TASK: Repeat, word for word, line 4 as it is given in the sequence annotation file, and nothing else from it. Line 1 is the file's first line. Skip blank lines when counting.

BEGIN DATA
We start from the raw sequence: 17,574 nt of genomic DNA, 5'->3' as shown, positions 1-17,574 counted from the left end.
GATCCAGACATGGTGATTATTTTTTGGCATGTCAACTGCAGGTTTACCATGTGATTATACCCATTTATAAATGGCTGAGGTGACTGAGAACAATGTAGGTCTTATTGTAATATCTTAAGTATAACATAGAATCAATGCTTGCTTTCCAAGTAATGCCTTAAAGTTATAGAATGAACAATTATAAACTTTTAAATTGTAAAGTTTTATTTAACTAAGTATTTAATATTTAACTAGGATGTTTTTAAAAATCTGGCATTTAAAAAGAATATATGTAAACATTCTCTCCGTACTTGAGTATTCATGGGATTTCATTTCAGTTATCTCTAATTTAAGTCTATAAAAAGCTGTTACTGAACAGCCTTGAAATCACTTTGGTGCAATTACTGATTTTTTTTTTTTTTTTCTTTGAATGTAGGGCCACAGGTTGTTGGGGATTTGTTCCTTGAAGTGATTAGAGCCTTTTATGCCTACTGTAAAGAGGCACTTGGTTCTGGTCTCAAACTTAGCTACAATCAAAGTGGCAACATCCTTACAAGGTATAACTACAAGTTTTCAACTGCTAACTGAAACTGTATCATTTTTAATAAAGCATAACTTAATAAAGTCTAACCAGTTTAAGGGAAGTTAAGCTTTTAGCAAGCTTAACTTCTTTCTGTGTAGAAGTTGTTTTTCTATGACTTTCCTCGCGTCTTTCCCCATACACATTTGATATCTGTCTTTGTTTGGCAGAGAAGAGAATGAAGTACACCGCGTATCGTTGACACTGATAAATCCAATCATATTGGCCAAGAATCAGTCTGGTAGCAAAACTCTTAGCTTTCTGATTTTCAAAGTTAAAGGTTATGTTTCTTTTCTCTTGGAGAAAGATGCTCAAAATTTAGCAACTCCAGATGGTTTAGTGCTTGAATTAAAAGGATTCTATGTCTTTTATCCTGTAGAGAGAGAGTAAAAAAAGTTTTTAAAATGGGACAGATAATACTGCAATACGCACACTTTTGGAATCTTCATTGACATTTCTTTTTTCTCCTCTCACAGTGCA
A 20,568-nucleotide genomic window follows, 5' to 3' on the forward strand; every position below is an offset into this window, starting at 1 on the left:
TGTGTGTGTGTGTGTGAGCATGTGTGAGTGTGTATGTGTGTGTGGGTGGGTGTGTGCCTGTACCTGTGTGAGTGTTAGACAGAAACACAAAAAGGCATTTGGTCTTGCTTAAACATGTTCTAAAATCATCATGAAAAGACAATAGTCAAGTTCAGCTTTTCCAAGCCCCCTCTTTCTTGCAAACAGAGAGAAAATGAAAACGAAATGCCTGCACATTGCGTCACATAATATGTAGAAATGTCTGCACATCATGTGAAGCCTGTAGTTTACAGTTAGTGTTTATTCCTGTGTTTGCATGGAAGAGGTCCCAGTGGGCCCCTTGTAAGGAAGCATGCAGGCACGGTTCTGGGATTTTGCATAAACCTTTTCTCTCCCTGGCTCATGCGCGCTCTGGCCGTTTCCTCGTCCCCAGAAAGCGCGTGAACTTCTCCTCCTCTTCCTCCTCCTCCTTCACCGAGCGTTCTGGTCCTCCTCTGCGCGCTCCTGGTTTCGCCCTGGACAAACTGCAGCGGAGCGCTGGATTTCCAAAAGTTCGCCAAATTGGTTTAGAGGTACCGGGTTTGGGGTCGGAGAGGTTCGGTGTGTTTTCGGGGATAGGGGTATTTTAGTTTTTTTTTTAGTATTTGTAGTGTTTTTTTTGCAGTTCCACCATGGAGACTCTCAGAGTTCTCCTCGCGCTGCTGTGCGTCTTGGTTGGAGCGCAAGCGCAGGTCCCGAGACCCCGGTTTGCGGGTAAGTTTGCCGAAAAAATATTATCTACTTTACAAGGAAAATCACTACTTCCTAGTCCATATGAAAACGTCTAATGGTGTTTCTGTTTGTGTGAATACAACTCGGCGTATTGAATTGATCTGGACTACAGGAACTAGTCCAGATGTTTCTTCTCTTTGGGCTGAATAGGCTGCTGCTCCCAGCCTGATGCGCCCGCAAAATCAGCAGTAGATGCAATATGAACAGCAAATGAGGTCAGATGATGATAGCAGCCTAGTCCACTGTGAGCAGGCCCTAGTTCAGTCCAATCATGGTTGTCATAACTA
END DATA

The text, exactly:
TGTGTGTGTGTGTGTGAGCATGTGTGAGTGTGTATGTGTGTGTGGGTGGGTGTGTGCCTGTACCTGTGTGAGTGTTAGACAGAAACACAAAAAGGCATTTGGTCTTGCTTAAACATGTTCTAAAATCATCATGAAAAGACAATAGTCAAGTTCAGCTTTTCCAAGCCCCCTCTTTCTTGCAAACAGAGAGAAAATGAAAACGAAATGCCTGCACATTGCGTCACATAATATGTAGAAATGTCTGCACATCATGTGAAGCCTGTAGTTTACAGTTAGTGTTTATTCCTGTGTTTGCATGGAAGAGGTCCCAGTGGGCCCCTTGTAAGGAAGCATGCAGGCACGGTTCTGGGATTTTGCATAAACCTTTTCTCTCCCTGGCTCATGCGCGCTCTGGCCGTTTCCTCGTCCCCAGAAAGCGCGTGAACTTCTCCTCCTCTTCCTCCTCCTCCTTCACCGAGCGTTCTGGTCCTCCTCTGCGCGCTCCTGGTTTCGCCCTGGACAAACTGCAGCGGAGCGCTGGATTTCCAAAAGTTCGCCAAATTGGTTTAGAGGTACCGGGTTTGGGGTCGGAGAGGTTCGGTGTGTTTTCGGGGATAGGGGTATTTTAGTTTTTTTTTTAGTATTTGTAGTGTTTTTTTTGCAGTTCCACCATGGAGACTCTCAGAGTTCTCCTCGCGCTGCTGTGCGTCTTGGTTGGAGCGCAAGCGCAGGTCCCGAGACCCCGGTTTGCGGGTAAGTTTGCCGAAAAAATATTATCTACTTTACAAGGAAAATCACTACTTCCTAGTCCATATGAAAACGTCTAATGGTGTTTCTGTTTGTGTGAATACAACTCGGCGTATTGAATTGATCTGGACTACAGGAACTAGTCCAGATGTTTCTTCTCTTTGGGCTGAATAGGCTGCTGCTCCCAGCCTGATGCGCCCGCAAAATCAGCAGTAGATGCAATATGAACAGCAAATGAGGTCAGATGATGATAGCAGCCTAGTCCACTGTGAGCAGGCCCTAGTTCAGTCCAATCATGGTTGTCATAACTA